Gorak Shep to Kala Patthar and finishing the Everest Base Camp Hike
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Gorak Shep to Kala Patthar
Even through the sub-freezing chill of the unheated room, there was energy in the air. This was the first thing I felt as I opened my eyes in Gorak Shep, rustling in my sleeping bag at 4:45AM. I rolled over and quickly threw on my hiking pants before the chilling cold could hit my skin. There were no windows in my plywood walled room, but at zero dark thirty it didn’t matter. The morning mission, was to load up, and make the exhausting walk for 2 hours and XXX feet to the top of a nearby “hill”. Kala Patthar. At the top of Mount Kala Patthar was the best possible of Mount Everest in all of the Himalayas. With the great mountain situated due east for Kala Patthar, trekkers scattered the hilltop as they watched the sunrise from behind Everest. Two great forces, the epitome of earth and the epitome of sky existing as one, for a few brief moments.
Now, after days of walking, trekkers were bustling in the pre-dawn hours, trudging in the oxygen deprived darkness toward to Kala Patthar.
I heard rustling across the hall and poked my head out to see what was going on. At that same instant Chris, my new triathlete trekking buddy, popped his head out.
“You ready?” he asked.
“Damn straight,” I replied, “Let’s do this.”
We refilled our water, loaded up on Snickers bars (of course) and protein bars and started the 2-hour trek to the top of Kala Patthar. The barren moonscape between the last of the lodges in Gorak Shep and the start of the zigzagging incline was covered in light frost. The air was incredibly thin and ice cold. Even with windproof insulated gloves on, my hands were numb from the cold, barely able to hold onto my hiking poles.
I breathed heavily despite how slowly we moved. Right then I realized, the headache and nausea that I felt the night before in Gorak Shep were completely gone, so I was good. I escaped altitude sickness once again. I’m not the smartest (I’ll be the first to admit that), but this time I was absolutely lucky enough. When I sat still, I felt perfectly fine. Moving was a pretty hefty chore though. Considering how far I had pushed the limits, I was just happy to be in decent shape.
In the darkness I could see a scattered snake of tiny headlamps, weaving along the switchbacks of the hill we would soon climb, all of the way up to the top of Kala Patthar. Like ants mindlessly completing a task for the colony, all of the trekkers followed the wisdom of getting up early and making Kala Patthar the first thing on their to do list for the day. Even the FOMO suffering Irishman I met in Gorak Shep who came back to Gorak Shep 10 years later, just to see Mont Everest. Without a doubt, he was here today.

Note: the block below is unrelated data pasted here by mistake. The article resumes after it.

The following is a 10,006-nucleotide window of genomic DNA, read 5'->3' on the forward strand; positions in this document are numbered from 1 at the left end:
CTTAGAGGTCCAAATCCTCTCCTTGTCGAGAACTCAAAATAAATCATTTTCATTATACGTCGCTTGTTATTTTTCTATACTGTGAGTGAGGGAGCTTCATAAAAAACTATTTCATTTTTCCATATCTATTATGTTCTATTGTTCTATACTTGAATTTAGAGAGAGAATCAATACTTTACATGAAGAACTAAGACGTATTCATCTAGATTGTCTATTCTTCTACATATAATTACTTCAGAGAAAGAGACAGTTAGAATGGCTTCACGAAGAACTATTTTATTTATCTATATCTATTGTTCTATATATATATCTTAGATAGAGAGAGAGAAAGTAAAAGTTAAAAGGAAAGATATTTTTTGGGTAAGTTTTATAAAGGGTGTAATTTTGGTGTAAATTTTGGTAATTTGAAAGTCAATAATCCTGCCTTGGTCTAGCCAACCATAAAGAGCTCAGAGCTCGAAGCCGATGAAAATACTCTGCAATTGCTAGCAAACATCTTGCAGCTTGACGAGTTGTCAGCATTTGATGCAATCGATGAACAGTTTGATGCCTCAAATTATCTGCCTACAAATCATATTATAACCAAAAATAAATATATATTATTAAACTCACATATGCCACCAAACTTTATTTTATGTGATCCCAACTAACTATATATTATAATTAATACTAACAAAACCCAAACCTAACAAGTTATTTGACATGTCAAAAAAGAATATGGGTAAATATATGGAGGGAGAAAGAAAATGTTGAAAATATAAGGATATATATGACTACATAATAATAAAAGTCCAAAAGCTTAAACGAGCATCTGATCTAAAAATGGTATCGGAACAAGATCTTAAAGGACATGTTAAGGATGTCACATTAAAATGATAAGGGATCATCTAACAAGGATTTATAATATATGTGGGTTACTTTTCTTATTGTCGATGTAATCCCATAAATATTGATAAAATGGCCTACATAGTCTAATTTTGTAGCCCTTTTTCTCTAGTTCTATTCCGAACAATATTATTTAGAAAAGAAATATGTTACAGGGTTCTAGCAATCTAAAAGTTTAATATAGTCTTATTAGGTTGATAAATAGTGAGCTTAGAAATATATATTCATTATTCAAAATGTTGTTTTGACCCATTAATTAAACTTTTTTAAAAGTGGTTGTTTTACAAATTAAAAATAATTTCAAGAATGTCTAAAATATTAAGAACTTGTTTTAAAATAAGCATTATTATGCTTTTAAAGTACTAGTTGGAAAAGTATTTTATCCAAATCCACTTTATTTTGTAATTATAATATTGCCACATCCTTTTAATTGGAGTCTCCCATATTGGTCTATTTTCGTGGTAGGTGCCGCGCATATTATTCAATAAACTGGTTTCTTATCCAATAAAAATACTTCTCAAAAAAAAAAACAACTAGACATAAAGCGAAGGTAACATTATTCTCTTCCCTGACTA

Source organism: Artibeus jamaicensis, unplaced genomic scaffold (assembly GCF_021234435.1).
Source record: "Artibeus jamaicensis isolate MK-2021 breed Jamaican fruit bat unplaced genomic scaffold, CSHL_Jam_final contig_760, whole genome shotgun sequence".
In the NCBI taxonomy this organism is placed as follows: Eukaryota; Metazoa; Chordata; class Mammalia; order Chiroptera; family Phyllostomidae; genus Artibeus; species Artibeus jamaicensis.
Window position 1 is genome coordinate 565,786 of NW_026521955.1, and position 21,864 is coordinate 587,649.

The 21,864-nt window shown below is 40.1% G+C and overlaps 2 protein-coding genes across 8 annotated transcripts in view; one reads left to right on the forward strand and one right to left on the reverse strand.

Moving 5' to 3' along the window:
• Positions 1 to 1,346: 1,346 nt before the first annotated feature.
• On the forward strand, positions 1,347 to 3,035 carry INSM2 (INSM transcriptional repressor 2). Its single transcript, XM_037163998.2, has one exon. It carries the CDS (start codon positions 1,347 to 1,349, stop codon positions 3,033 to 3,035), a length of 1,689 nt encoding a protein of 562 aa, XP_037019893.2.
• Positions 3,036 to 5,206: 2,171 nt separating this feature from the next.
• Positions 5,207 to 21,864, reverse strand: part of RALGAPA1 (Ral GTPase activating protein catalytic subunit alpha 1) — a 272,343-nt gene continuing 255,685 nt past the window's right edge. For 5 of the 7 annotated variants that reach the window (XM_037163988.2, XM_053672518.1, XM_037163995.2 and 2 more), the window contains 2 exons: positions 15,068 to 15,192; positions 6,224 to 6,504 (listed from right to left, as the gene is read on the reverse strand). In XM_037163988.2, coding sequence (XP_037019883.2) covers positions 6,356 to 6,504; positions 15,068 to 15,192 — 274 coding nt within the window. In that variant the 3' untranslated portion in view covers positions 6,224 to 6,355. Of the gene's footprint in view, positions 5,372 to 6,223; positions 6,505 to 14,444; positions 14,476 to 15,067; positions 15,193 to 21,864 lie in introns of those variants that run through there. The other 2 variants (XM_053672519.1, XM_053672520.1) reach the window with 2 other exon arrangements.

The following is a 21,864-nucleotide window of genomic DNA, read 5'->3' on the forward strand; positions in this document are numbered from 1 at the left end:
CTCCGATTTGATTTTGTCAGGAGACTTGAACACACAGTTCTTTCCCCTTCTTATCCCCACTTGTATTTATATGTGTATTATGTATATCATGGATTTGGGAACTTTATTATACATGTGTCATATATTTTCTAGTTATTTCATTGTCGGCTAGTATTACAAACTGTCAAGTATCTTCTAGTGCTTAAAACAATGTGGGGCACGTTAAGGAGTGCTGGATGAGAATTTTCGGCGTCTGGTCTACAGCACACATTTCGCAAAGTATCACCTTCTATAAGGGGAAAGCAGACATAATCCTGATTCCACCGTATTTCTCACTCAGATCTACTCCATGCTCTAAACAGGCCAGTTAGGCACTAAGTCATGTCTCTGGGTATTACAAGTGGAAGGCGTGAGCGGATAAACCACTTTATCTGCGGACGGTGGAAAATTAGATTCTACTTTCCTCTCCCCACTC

A View of Mount Everest
As the flat ground gave way to gradual incline I really began to feel the altitude. I had to stop about every 10 minutes and it seemed like every step required at least a breath or two. I wanted to stop and rest, but I could see the morning light cresting from behind the mountains that hid Everest, and I wasn’t going to miss this sunrise, so we kept moving. One step after another into the rocky, chilly darkness, we kept moving until we reached the peak, just as the sun had begun to peak out behind Mount Everest, the tallest peak on earth.
We had it. The best view a human being could have of Mount Everest under his or her own power without climbing her.
In that moment, in the back of my mind, despite the discomfort and the cold I decided that one day…one day, I will climb to the top of Everest.
Though many of the trekkers skittered off the mountain within 5 minutes of sunrise, Chris and I took full advantage. After several photos and a few recordings for Chris’s project, we each took a seat on a rock, pulled out a candy bar, and sat there for a half hour saying nothing, just taking in the view. This was absolutely worth walking a week for.